Bulgaria Surrenders: The Final 100 Days - September 29, 1918

A monumental day for the Allies, both on the Western Front and around the world.

After 4 years, Bulgaria surrendered to the Allies. Weeks of bitter fighting had drained Bulgarian Forces, and on September 29th, they signed the Treaty of Salonica. Treaty terms dictated the size of Bulgaria’s military, their borders, and ordered the immediate evacuation of Bulgarian occupied Greek and Serbian territories.

Though one of the Central Powers had fallen, three remained - Germany, Turkey, and Austria-Hungary continued the fight; and would do so bitterly. The strength of the Central Powers was diminished, but not destroyed. 

The strength of the German Army was made clear to Canadian forces. Although the operations in Arras had garnered some success, it was clear that each day provided diminishing returns for the Canadian Corps. 

Throwing more men into the meat grinder not only sapped strength from the Corps, but drained morale as well; as Lieutenant Joseph Sproston of the 10th Battalion said, “... This isn’t war, it’s murder. It’s just pure bloody murder.” 

Following an impressive creeping barrage, the 12th Brigade punched a hole in the imposing Marcoing Line, and captured the small village of Sancourt. 

A stone’s throw away, the 56th and 116th Battalions moved on St. Olle. Here they encountered problems; German machine gun positions raked the open ground, cutting down the exposed men like wheat in a field. In spite of mounting casualties, the A and B companies of the 116th pushed through, and captured over 100 German prisoners and 15 machine guns.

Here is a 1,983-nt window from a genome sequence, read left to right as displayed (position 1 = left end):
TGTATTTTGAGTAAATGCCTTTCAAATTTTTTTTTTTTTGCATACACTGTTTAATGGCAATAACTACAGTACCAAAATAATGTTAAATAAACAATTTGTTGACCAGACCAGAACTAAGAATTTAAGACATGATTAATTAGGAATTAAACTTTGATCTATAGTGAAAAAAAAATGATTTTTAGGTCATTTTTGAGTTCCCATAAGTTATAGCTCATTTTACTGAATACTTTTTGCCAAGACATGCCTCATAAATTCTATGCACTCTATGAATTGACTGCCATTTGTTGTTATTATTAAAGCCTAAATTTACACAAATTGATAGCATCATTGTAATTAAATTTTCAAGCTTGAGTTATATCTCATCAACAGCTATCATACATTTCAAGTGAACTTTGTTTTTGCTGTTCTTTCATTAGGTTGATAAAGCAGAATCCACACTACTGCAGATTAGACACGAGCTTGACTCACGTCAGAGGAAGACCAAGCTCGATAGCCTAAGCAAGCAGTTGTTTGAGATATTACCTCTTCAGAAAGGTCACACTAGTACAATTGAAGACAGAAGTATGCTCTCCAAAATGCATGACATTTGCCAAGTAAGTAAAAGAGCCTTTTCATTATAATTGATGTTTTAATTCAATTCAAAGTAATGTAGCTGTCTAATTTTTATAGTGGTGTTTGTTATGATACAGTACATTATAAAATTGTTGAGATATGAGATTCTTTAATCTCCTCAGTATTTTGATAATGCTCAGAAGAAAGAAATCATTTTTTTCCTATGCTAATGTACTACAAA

To the left of these operations, the 7th Brigade faced even stiffer opposition. As they advanced towards Cambrai, they at first met no enemy fire. Only when elements of the Brigade came across low-laying barbed wire did the Germans reveal themselves, setting up a machine gun crossfire similar to that at St. Olle. 

The units forming the 7th Brigade (in particular, the 42nd and 49th Battalions, the RCR, and the Princess Patricia’s Canadian Light Infantry) jumped shell-hole to shell-hole, advancing forward past the German positions. Their objective, the town of Tilloy, would fall the following day. 

Though minor gains had been achieved, many questioned whether or not it had been worth the cost in blood. Like the Australian Corps, the Canadians bolt was nearly shot - though they would be called upon time and time again to finish the fight. Tomorrow’s action would be no different, as the Canadian Corps continued their march to Cambrai.